SheBelieves Cup

Three thoughts on the USWNT's win over England

The United States Women's national team downed England 1-0 in Orlando to win the 2018 SheBelieves Cup. After disappointing 2017 tournament, this year's team was boosted by a young defense that was strong through the three games. ASN's John Halloran breaks down the win.
BY John Halloran Posted
March 08, 2018
1:10 AM
THE UNITED STATES WOMEN'S NATIONAL TEAM wrapped up the 2018 SheBelieves Cup on Wednesday night, beating England 1-0 in Orlando.

The lone goal in the contest came courtesy of an England own goal when a Megan Rapinoe cross bounced off two Lioness defenders before ending up in the net.

Here are three thoughts on the match.


In last year’s SheBelieves Cup, the Americans finished in fourth place, dead last in the four-team tournament. This year, they finished atop the standings after wins over Germany and England and a draw against France.

From the outset, the competition this year proved to be an uneven affair when England pasted France 4-1 in the opening match. It finished the same way, with France racking up a 3-0 win over Germany on the tournament’s final day.

Throughout, the U.S. proved to be the most consistent—if, at times, uninspiring—team. They began with a 1-0 win over the second-ranked Germans, tied the sixth-ranked French 1-1, and outlasted the third-ranked English.

Despite some shaky midfield play, an offense that lacked punch, and a number of defending gaffes, the American women did what they do best—win.


Since Julie Ertz came on for the U.S. at halftime against Brazil in last summer’s Tournament of Nations, the American team has simply been better. After months of struggling early in 2017, the U.S. offense exploded and the team went on to beat Brazil, Japan, Canada, and Denmark as part of their current 12-game unbeaten streak.

However, in the 2018 SheBelieves Cup, Ertz only made one appearance. She pushed through a minor injury to play in the team’s opening win against Germany, but that proved to be her only action. Once she left the starting lineup, the team’s performances dropped dramatically.

Against France, head coach Jill Ellis tried Andi Sullivan in Ertz’ No. 6 position, but Sullivan lost the ball repeatedly and dropped so deep that it caused the U.S. to lose numbers in the midfield.

On Wednesday night, Ellis tried Allie Long, who did the exact opposite, staying so high that the backline couldn’t work the ball out through the midfield and instead resorted to longer passes up the flank and across the field.

Throughout the tournament, the U.S. midfield struggled and Ertz’ absence simply amplified the problems. Long and Carli Lloyd struggled to make sustained impacts and Lindsey Horan, despite some nice line-breaking passes, had a series of up-and-down performances during the tournament. Against England, none of the American midfielders supported transition out of the back, they provided little support to the wingers in the attacking third, and rarely pressured England’s midfield when the Lionesses held possession.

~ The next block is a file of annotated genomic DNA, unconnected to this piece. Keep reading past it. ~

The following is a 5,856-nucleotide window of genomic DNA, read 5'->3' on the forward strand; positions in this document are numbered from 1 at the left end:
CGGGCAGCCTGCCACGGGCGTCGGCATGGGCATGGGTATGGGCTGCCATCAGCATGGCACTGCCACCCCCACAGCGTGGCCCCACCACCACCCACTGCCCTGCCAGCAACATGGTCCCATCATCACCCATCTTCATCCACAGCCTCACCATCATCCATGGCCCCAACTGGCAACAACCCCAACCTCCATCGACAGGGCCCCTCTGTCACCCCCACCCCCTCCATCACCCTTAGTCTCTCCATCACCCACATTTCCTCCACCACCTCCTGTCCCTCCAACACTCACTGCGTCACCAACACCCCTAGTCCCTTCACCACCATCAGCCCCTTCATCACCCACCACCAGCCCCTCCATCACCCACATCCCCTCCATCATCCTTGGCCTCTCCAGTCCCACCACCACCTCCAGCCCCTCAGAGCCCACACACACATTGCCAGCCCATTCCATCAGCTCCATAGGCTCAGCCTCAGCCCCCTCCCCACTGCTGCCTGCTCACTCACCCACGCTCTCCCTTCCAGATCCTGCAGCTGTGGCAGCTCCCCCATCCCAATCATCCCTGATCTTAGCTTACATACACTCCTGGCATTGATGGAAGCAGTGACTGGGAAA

Of course, the team was missing Sam Mewis through injury and a healthy Rose Lavelle could also be a difference-maker in the middle for the U.S.. Still, the fact remains that Ertz is the lynchpin that holds the whole thing together.


Tierna Davidson entered this year’s tournament with one cap and Abby Dahlkemper, the experienced one in the center-back pairing, had 14. Together, they managed to shut out two of the best teams in the world and hold the explosive French offensive to a single goal.

To be sure, there were mistakes from the duo. Despite playing strong through the majority of the tournament, Dahlkemper switched off three times during the France game, one of which cost the Americans a goal and another that saw a French shot go off the crossbar.

Davidson also got herself into trouble in the opening minutes against England, but otherwise played 270 minutes of nearly perfect defense. Her clearances were strong, her positioning superb, and her possession excellent.

Ellis showed a tremendous amount of faith in the 19-year-old and Davidson repaid that faith with a series of performances worthy of a 30-year-old veteran.

Similar to the 2015 Algarve Cup, when Julie Ertz (then Johnston) took advantages of injuries at center back to win a starting role ahead of that summer’s World Cup, Davidson might be creating selection headaches for Ellis ahead of next summer’s competition. When Becky Sauerbrunn returns from injury, the U.S. will have three center backs for two positions.

The U.S. next plays Mexico on April 5 in Jacksonville (7 p.m. ET, FS1)

John D. Halloran is an American Soccer Now columnist. Follow him on Twitter.

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